It wasn’t that long ago that Jone Naqica was playing in the National 7s Club Championships.
The former USA 7s captain was a key figure on the San Francisco Golden Gate team in recent years. But a nasty concussion in December, 2009 essentially ended his USA prospects, and a knee injury during the following Super League season put him on the sidelines long-term in 2010.
That’s one reason why Naqica was manning the scoreboard at last year’s national championships. This year, he’s back involved, as coach of SFGG, the #2 seed out of the Pacific Coast and the team that upended highly-favored Old Puget Sound.
SFGG beat the defending champs 22-21 in the Pacific Coast semis, and while they were defeated by Utah in the final, they still have to come into the national tournament, at their own field, full of confidence.
“That was an exciting game,” said Naqica of the match against OPSB. “It was a gutsy win. The boys just refused to lose that game.”
A nifty playmaker not know for his crunching hits as a player, Naqica has put together a team that is very physical and starts it all with defense. He has a hard-nosed group of forwards who have to be physical up front.
“Physicality and patience are keys to winning every game,” he said. “I think we did well at the Pacific Coast championships. We lost to Utah, but they are a really good team and we were playing in Salt Lake City. Playing five games, at altitude, was really tough on the board. We didn’t have a lot of time for recovery. Things will be different on Treasure Island.”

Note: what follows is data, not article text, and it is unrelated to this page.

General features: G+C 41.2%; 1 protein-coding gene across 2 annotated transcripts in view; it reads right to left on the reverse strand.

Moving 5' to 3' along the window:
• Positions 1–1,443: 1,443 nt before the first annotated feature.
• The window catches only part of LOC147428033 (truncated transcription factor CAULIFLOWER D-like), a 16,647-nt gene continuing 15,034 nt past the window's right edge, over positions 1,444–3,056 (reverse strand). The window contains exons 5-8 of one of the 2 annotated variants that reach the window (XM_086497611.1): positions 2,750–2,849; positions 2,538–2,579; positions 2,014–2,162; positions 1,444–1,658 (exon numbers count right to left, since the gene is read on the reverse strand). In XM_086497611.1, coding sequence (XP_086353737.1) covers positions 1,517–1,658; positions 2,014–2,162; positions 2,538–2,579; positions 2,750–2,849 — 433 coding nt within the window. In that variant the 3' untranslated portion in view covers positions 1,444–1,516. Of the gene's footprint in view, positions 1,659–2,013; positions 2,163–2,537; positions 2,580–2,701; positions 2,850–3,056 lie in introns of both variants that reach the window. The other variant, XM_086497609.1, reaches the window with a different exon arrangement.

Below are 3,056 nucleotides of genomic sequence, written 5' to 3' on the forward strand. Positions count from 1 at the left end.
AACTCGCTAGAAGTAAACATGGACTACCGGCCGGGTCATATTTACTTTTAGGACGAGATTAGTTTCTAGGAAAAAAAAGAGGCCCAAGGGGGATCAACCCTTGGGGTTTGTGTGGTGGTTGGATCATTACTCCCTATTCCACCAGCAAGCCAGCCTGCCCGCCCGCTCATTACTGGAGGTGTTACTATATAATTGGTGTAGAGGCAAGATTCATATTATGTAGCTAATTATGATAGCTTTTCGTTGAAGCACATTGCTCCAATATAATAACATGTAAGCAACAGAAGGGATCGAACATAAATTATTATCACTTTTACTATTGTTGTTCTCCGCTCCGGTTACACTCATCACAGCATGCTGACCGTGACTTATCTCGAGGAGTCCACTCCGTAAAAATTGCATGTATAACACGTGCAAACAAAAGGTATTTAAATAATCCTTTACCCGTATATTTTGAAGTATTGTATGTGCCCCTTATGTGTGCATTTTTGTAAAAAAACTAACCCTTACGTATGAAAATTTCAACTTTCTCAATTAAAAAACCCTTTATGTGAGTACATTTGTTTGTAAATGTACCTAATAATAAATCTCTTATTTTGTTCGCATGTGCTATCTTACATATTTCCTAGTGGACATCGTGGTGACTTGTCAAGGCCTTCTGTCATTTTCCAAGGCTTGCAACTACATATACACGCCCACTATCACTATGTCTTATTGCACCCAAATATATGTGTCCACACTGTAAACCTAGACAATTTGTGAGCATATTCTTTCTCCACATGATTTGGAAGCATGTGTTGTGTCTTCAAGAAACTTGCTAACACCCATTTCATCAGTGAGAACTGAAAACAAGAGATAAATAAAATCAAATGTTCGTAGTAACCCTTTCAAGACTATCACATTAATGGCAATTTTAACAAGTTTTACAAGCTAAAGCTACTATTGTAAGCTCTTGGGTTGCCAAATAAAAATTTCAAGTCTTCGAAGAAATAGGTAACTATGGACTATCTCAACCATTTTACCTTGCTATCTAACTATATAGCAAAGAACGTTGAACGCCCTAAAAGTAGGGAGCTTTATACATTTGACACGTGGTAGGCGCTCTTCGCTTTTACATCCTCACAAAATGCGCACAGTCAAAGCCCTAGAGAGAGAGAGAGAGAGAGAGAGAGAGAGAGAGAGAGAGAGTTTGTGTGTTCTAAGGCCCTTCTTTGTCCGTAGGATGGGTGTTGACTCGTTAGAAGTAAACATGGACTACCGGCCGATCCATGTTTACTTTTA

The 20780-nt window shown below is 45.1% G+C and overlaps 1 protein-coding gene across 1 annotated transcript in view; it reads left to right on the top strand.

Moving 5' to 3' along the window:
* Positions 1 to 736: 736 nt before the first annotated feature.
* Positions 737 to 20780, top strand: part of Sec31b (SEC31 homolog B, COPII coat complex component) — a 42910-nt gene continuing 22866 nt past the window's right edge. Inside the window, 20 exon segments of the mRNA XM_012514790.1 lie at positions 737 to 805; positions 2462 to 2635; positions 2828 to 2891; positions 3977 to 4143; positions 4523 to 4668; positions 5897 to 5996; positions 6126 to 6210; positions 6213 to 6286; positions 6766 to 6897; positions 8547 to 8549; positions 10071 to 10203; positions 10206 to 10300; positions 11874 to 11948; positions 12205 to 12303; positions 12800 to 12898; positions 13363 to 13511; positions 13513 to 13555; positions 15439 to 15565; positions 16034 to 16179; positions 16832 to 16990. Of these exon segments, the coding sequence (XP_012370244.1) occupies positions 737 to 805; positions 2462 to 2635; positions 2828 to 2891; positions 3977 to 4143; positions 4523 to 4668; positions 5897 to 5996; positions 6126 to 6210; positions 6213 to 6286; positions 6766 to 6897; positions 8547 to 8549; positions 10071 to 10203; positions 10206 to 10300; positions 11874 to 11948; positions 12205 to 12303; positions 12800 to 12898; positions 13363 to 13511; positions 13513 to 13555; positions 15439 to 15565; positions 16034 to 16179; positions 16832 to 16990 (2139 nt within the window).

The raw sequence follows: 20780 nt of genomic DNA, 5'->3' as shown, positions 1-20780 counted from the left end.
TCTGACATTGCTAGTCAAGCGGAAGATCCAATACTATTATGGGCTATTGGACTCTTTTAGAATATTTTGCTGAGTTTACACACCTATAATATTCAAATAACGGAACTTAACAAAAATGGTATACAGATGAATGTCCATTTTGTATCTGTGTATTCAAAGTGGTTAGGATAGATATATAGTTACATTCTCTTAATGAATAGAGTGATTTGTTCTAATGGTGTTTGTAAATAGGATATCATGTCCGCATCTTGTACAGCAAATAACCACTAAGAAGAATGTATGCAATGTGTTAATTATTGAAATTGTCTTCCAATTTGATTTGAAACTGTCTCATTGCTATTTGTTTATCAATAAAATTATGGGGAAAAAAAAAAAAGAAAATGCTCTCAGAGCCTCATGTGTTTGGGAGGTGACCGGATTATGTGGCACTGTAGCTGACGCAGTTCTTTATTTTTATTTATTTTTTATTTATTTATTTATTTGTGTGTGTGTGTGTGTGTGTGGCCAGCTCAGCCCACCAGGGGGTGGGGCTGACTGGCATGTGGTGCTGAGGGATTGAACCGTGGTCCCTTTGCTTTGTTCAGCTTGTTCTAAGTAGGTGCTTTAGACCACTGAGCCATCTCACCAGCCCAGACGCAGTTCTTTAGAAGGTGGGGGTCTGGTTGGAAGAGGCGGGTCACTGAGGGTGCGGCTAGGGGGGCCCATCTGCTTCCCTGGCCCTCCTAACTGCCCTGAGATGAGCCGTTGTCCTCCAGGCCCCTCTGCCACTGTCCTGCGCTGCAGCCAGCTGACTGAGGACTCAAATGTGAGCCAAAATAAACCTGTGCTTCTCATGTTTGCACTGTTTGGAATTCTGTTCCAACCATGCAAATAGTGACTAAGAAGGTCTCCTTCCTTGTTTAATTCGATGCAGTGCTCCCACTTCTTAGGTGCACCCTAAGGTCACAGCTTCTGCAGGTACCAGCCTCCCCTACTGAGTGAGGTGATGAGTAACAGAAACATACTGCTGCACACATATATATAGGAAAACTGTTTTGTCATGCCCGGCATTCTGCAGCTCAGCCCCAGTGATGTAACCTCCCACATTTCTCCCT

SFGG also saw their leader, Mose Timoteo, hurt in Utah. He will be healthy for this weekend. And he’ll be needed, because SFGG is in the Pool of Death with Utah, Chicago Lions and Glendale.
“It’s nothing new,” laughed Naqica. “We’re always in the Pool of Death. But to be the best you have to beat the best, so we are just going to deal with it.”
Timoteo leads a solid SFGG squad that includes Steve St. Pierre and Danny Barrett in the forwards. Andrea Bola Asuega, and Opeti and Tevita Okusi out wide. Mile Pulu opted to play with East Palo Alto, but Naqica decided not to cry over spilled milk there and simply put together the best team he can. The addition of the experienced Ben Green certainly helps, as does Hector Quiles.
SFGG is deep, which they will need in this pool, and athletic. But, as all the coaches are saying, it’s not just about athleticism.
“We need to play as a team,” Naqica concluded. “We have lot of options and lots of good players. But all of them have to play as a team.”